The secret of the eternal appeal of Sherlock Holmes is elementary

TO JUDGE by the current explosion of Sherlockiana, London's greatest detective, Sherlock Holmes, is more popular and more pertinent now than when he made his first appearance, in Beeton's Christmas Annual, in 1887.

Arthur Conan Doyle's most famous creation is the focus of West End play The Secret of Sherlock Holmes – already seen by Scottish audiences – and of a series of major BBC films which "reboot" him as a contemporary investigator, in the shape of the charismatic, youthful Benedict Cumberbatch. The new Nintendo DS game Sherlock Holmes and the Mystery of Osborne House is riding high in the charts, as is the DVD of last year's Guy Ritchie/Robert Downey Jr blockbuster, Sherlock Holmes.

Clearly there's something about Sherlock – but what?

The answer, dear reader, is elementary (sorry). Sherlock's intellect and self-confidence, born of the Victorian zeal for discovery and enlightenment, are timeless qualities. As Guy Ritchie says: "I don't think there's a more admirable or inspiring quality in any individual than being inquisitive."

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And given how well Holmes's deductive processes accord with the tropes of contemporary online and video games, it's amazing he hasn't moved into the medium previously – that the video game is only just now afoot.

Holmes is a man of action as well as thought, and he can be pressed into service as the times require. He can handle Ritchie-style fisticuffs or – in the Basil Rathbone series of films of the 1940s – be redeployed as a fighter against the Nazis. He is remarkably adaptable to the social conventions of different eras, too. His use of cocaine, morphine and nicotine have faded in and out of focus, and his sexuality has oscillated.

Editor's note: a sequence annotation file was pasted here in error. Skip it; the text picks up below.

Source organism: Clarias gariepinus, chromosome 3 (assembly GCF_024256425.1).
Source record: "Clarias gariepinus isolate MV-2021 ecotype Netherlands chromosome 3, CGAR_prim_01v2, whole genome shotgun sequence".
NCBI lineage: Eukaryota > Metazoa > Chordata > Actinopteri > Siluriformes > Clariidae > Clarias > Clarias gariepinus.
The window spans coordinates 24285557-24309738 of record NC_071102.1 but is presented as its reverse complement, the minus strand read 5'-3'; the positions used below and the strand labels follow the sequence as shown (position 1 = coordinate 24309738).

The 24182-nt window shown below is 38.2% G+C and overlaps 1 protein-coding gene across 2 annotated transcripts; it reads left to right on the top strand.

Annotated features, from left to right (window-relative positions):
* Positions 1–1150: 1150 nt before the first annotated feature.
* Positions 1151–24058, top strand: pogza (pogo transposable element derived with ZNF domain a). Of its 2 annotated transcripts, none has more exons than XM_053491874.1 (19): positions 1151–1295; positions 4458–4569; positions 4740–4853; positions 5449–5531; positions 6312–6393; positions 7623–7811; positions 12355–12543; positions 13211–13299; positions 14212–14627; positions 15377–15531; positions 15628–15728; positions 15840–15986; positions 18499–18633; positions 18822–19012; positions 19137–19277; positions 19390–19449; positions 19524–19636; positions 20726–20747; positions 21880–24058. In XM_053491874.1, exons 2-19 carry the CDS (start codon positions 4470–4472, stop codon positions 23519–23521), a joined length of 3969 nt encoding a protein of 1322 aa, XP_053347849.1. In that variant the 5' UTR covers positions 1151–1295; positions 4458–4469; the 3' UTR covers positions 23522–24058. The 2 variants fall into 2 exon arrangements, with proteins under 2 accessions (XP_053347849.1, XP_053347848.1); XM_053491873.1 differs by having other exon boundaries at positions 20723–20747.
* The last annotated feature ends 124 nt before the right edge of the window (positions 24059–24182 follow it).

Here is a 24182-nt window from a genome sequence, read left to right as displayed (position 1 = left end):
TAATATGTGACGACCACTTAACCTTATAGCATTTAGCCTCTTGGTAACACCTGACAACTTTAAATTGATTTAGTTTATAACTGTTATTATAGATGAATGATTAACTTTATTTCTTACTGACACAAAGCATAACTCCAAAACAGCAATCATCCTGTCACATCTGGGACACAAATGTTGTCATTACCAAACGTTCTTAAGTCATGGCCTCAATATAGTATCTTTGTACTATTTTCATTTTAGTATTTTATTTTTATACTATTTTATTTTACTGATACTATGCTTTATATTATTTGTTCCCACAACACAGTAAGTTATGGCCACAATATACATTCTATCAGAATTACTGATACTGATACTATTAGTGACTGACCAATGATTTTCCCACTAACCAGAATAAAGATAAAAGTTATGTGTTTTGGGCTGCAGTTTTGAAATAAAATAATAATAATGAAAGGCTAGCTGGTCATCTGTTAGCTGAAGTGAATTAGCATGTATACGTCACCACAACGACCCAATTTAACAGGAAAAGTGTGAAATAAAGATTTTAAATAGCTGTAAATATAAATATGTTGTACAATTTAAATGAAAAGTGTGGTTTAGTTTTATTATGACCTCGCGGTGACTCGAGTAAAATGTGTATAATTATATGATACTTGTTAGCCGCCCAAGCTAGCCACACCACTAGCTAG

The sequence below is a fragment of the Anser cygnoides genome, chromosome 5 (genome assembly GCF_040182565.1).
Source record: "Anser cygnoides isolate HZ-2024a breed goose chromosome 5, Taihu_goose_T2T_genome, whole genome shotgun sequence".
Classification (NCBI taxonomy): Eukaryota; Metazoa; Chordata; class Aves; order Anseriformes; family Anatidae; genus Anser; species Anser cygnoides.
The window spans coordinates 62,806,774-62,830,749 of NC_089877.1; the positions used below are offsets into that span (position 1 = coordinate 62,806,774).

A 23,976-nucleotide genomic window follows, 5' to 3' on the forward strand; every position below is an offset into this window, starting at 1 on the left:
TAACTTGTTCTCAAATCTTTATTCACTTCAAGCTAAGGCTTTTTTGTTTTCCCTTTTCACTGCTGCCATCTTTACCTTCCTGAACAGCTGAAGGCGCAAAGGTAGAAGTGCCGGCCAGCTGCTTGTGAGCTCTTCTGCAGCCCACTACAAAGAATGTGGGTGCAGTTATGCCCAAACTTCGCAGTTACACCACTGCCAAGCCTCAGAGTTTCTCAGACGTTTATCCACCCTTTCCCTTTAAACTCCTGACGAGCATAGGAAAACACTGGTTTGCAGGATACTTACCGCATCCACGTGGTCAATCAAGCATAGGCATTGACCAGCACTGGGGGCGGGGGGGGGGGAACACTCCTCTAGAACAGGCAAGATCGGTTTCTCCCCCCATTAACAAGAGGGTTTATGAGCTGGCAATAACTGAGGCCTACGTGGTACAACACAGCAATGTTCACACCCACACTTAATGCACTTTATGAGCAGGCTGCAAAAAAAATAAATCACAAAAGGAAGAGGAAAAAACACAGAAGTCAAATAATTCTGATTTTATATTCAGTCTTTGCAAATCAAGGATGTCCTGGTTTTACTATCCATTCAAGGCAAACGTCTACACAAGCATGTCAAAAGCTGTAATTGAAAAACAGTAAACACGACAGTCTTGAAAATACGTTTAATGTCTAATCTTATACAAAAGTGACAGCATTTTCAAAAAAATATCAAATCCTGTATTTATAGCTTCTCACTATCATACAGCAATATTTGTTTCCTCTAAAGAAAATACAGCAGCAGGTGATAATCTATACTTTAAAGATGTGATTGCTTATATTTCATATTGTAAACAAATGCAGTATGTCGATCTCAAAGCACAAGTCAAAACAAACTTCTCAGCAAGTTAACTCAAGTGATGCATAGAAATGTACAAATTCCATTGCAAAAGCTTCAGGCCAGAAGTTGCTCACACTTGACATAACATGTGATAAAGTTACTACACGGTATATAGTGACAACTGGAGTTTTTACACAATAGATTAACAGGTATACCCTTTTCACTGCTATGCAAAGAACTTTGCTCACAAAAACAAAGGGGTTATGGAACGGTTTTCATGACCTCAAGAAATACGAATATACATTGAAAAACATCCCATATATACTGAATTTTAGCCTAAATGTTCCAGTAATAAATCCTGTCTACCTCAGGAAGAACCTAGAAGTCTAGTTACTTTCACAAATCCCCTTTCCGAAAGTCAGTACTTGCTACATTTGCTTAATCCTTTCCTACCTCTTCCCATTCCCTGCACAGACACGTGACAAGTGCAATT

He slots easily into the 21st century. In the BBC films, Martin Freeman's Watson is, like Conan Doyle's original, a former soldier returning from Afghanistan.

"The updating works really well," says Cumberbatch. "Holmes makes a deduction involving a watch in The Sign of Four, which is adapted brilliantly here for a mobile phone."

Steven Moffat, who co-wrote the films with Mark Gatiss, says he wanted to strip things back to basics. "Holmes and Watson have become so revered, so monolithic, so embedded in the national consciousness, that no one stops to ask if they're good any more," he says.

"We wanted to let everyone discover afresh characters who are brilliantly, thrillingly alive. Forget the fogs, the deerstalker, that damn pipe he never lights and imagine how Sherlock Holmes looked to a contemporary audience."

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Jeremy Paul's Peter Egan-starring stage play, The Secret of Sherlock Holmes, concentrates on the friendship of Holmes and Watson when the detective is forced to analyse his own past and his relationship with his nemesis, Professor Moriarty. The key to the detective's appeal, Paul says, is that Holmes was totally liberated from the strictures of his time.

"Victorian society was hidebound, class-bound and hypocritical, but Conan Doyle created a character who took a big stride over that," he says.

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"You get the sense that Holmes's view of the world is universal and for ever. He is a chameleon – he uses disguise – and has views that are ahead of his time.

"Whereas characters such as Hercule Poirot or Lord Peter Wimsey are absolutely rooted in their time, Holmes can go anywhere and be played in different eras by all these different actors. I see him as the world's first time-traveller."

• The Secret of Sherlock Holmes opens at the Duchess Theatre, London, tomorrow. For information, telephone: 0844 412 4659. Sherlock begins on BBC1 on Sunday at 9pm.

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